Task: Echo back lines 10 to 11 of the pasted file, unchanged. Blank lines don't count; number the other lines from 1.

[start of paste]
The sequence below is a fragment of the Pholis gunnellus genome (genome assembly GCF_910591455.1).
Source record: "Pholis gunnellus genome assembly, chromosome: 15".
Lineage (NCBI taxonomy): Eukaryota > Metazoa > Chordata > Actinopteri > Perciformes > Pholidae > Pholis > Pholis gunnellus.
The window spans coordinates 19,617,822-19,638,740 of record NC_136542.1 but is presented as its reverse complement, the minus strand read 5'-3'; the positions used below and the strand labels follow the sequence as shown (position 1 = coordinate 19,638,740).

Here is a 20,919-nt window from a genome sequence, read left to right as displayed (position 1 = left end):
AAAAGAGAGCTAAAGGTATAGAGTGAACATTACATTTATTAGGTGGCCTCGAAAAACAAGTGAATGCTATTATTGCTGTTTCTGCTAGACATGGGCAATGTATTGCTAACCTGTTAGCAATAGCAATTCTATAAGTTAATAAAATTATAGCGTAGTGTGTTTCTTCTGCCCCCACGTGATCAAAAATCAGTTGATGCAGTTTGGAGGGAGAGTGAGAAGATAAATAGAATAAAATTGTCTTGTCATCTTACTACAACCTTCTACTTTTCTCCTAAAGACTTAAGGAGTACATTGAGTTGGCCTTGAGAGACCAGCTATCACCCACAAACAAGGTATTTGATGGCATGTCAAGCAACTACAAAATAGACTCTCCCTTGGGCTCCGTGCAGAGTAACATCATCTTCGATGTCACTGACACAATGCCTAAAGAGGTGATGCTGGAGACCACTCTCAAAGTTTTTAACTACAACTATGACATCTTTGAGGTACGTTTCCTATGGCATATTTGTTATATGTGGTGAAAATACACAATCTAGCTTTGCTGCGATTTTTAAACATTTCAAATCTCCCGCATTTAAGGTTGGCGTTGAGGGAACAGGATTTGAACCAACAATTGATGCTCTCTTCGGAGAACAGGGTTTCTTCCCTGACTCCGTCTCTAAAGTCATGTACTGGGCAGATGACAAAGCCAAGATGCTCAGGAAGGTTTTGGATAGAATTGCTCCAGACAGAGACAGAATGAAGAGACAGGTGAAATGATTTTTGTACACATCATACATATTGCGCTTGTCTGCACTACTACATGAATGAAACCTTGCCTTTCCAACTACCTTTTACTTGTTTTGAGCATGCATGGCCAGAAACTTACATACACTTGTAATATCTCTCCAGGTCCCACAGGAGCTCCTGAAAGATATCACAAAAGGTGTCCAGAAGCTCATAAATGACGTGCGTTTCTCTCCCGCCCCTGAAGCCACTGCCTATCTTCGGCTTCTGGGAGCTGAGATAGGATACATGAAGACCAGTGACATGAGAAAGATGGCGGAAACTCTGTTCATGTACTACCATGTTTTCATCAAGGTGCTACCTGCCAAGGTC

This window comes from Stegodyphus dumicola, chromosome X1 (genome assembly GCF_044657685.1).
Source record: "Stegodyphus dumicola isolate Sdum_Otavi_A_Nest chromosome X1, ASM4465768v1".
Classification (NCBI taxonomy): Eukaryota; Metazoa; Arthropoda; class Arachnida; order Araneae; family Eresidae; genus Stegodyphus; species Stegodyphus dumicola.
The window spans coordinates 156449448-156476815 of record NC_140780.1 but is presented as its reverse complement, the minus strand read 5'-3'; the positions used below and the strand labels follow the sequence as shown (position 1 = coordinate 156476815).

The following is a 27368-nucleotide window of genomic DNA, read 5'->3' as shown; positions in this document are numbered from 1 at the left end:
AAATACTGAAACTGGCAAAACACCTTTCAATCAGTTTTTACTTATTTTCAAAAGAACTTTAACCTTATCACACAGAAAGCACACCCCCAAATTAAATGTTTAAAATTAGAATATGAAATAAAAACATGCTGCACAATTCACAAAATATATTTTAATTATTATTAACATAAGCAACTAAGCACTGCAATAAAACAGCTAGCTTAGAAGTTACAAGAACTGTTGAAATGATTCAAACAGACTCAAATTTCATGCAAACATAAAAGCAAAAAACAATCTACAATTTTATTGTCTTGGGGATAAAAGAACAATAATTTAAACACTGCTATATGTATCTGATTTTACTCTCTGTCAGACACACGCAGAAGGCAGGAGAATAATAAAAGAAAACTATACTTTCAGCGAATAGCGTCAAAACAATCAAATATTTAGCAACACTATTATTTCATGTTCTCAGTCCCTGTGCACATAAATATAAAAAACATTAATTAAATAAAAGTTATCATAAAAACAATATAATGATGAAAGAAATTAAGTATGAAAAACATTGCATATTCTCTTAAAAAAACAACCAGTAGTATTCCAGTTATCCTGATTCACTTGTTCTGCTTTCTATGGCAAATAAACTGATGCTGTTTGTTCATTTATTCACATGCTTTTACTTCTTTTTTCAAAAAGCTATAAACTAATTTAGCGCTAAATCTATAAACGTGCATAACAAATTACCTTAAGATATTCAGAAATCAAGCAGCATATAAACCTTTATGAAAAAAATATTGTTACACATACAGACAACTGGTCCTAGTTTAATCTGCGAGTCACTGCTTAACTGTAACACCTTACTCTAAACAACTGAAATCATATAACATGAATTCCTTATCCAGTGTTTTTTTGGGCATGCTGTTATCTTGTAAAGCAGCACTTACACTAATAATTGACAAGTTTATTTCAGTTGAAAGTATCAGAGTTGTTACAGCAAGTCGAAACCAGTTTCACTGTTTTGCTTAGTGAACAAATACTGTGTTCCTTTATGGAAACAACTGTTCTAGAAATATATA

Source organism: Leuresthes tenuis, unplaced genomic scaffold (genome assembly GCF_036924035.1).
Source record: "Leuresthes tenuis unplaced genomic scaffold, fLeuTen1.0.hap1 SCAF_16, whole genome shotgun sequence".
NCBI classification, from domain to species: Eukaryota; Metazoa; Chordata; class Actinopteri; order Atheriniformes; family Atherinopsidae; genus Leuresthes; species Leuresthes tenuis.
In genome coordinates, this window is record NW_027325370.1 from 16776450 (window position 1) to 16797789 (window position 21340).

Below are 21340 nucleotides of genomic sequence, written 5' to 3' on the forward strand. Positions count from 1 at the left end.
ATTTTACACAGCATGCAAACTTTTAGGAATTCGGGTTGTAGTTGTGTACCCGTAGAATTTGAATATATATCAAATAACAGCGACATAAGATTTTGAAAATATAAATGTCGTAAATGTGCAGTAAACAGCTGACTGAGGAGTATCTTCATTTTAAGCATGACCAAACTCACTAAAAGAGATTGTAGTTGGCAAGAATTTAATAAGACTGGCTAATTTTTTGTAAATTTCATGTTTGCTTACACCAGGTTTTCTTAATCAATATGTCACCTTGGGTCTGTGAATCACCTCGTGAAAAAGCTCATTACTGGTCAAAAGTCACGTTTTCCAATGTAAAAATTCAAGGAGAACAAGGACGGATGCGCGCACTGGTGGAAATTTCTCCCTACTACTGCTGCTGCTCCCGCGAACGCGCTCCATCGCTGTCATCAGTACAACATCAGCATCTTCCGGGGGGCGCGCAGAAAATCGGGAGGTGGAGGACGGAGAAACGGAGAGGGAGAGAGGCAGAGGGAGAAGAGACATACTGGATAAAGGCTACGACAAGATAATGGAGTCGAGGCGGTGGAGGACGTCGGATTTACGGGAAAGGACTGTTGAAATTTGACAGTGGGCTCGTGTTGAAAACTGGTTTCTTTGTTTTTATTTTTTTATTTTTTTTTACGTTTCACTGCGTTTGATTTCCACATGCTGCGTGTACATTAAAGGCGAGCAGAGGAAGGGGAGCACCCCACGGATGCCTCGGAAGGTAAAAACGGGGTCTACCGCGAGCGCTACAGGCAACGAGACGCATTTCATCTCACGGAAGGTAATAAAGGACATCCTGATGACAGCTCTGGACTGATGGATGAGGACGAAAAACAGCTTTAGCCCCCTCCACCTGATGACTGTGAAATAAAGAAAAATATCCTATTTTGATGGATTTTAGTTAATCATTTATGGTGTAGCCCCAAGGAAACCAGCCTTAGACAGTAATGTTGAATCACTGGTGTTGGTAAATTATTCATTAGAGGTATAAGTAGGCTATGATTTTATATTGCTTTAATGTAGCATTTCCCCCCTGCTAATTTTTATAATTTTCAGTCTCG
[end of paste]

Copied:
The window spans coordinates 156449448-156476815 of record NC_140780.1 but is presented as its reverse complement, the minus strand read 5'-3'; the positions used below and the strand labels follow the sequence as shown (position 1 = coordinate 156476815).

The following is a 27368-nucleotide window of genomic DNA, read 5'->3' as shown; positions in this document are numbered from 1 at the left end: